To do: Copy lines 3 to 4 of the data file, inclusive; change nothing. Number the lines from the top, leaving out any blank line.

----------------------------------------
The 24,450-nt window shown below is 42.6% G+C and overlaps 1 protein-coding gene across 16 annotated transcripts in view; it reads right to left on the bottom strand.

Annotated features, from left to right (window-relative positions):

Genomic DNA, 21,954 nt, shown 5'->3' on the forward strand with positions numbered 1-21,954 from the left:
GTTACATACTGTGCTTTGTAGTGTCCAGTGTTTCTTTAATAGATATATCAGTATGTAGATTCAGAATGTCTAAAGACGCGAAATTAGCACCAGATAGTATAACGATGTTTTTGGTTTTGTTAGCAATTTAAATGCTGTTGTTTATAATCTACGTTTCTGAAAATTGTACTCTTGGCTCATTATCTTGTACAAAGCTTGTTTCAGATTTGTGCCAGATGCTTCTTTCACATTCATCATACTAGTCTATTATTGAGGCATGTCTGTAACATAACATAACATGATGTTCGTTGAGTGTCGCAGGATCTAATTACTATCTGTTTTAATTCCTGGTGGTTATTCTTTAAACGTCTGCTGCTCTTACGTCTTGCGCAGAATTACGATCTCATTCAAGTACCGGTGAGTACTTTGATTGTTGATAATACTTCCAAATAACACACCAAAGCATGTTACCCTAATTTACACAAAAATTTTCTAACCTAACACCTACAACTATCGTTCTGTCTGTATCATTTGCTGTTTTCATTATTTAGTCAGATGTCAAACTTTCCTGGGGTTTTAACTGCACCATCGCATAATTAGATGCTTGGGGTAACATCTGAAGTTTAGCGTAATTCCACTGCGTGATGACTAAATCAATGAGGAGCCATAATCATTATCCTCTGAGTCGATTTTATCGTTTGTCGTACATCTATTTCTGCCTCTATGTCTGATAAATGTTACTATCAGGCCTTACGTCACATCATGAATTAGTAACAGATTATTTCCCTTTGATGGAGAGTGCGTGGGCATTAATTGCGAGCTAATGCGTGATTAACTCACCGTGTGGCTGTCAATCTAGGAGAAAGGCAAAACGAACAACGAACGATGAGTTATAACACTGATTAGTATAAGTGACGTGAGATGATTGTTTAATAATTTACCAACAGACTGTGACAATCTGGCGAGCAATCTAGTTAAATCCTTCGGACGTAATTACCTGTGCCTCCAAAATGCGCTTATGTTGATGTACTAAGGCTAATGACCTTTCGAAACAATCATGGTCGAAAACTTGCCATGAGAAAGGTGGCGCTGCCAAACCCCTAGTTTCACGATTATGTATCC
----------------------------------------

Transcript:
Genomic DNA, 21,954 nt, shown 5'->3' on the forward strand with positions numbered 1-21,954 from the left:
GTTACATACTGTGCTTTGTAGTGTCCAGTGTTTCTTTAATAGATATATCAGTATGTAGATTCAGAATGTCTAAAGACGCGAAATTAGCACCAGATAGTATAACGATGTTTTTGGTTTTGTTAGCAATTTAAATGCTGTTGTTTATAATCTACGTTTCTGAAAATTGTACTCTTGGCTCATTATCTTGTACAAAGCTTGTTTCAGATTTGTGCCAGATGCTTCTTTCACATTCATCATACTAGTCTATTATTGAGGCATGTCTGTAACATAACATAACATGATGTTCGTTGAGTGTCGCAGGATCTAATTACTATCTGTTTTAATTCCTGGTGGTTATTCTTTAAACGTCTGCTGCTCTTACGTCTTGCGCAGAATTACGATCTCATTCAAGTACCGGTGAGTACTTTGATTGTTGATAATACTTCCAAATAACACACCAAAGCATGTTACCCTAATTTACACAAAAATTTTCTAACCTAACACCTACAACTATCGTTCTGTCTGTATCATTTGCTGTTTTCATTATTTAGTCAGATGTCAAACTTTCCTGGGGTTTTAACTGCACCATCGCATAATTAGATGCTTGGGGTAACATCTGAAGTTTAGCGTAATTCCACTGCGTGATGACTAAATCAATGAGGAGCCATAATCATTATCCTCTGAGTCGATTTTATCGTTTGTCGTACATCTATTTCTGCCTCTATGTCTGATAAATGTTACTATCAGGCCTTACGTCACATCATGAATTAGTAACAGATTATTTCCCTTTGATGGAGAGTGCGTGGGCATTAATTGCGAGCTAATGCGTGATTAACTCACCGTGTGGCTGTCAATCTAGGAGAAAGGCAAAACGAACAACGAACGATGAGTTATAACACTGATTAGTATAAGTGACGTGAGATGATTGTTTAATAATTTACCAACAGACTGTGACAATCTGGCGAGCAATCTAGTTAAATCCTTCGGACGTAATTACCTGTGCCTCCAAAATGCGCTTATGTTGATGTACTAAGGCTAATGACCTTTCGAAACAATCATGGTCGAAAACTTGCCATGAGAAAGGTGGCGCTGCCAAACCCCTAGTTTCACGATTATGTATCC